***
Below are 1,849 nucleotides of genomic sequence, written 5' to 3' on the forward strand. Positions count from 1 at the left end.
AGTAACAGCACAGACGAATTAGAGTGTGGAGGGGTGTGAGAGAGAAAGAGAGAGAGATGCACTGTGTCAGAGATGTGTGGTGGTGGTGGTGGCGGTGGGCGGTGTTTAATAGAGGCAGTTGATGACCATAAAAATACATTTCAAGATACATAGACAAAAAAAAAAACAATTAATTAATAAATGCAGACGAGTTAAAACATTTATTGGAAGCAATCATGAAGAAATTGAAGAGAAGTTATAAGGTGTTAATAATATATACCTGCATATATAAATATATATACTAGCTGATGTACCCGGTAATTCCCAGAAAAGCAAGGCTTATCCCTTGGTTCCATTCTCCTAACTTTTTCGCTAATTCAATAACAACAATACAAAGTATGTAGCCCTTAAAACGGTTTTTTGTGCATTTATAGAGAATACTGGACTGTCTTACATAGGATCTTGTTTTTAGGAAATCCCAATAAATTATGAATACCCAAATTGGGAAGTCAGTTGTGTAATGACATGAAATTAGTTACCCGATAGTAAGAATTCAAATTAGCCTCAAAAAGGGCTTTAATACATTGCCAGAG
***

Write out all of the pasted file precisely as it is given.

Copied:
Below are 1,849 nucleotides of genomic sequence, written 5' to 3' on the forward strand. Positions count from 1 at the left end.
AGTAACAGCACAGACGAATTAGAGTGTGGAGGGGTGTGAGAGAGAAAGAGAGAGAGATGCACTGTGTCAGAGATGTGTGGTGGTGGTGGTGGCGGTGGGCGGTGTTTAATAGAGGCAGTTGATGACCATAAAAATACATTTCAAGATACATAGACAAAAAAAAAAACAATTAATTAATAAATGCAGACGAGTTAAAACATTTATTGGAAGCAATCATGAAGAAATTGAAGAGAAGTTATAAGGTGTTAATAATATATACCTGCATATATAAATATATATACTAGCTGATGTACCCGGTAATTCCCAGAAAAGCAAGGCTTATCCCTTGGTTCCATTCTCCTAACTTTTTCGCTAATTCAATAACAACAATACAAAGTATGTAGCCCTTAAAACGGTTTTTTGTGCATTTATAGAGAATACTGGACTGTCTTACATAGGATCTTGTTTTTAGGAAATCCCAATAAATTATGAATACCCAAATTGGGAAGTCAGTTGTGTAATGACATGAAATTAGTTACCCGATAGTAAGAATTCAAATTAGCCTCAAAAAGGGCTTTAATACATTGCCAGAG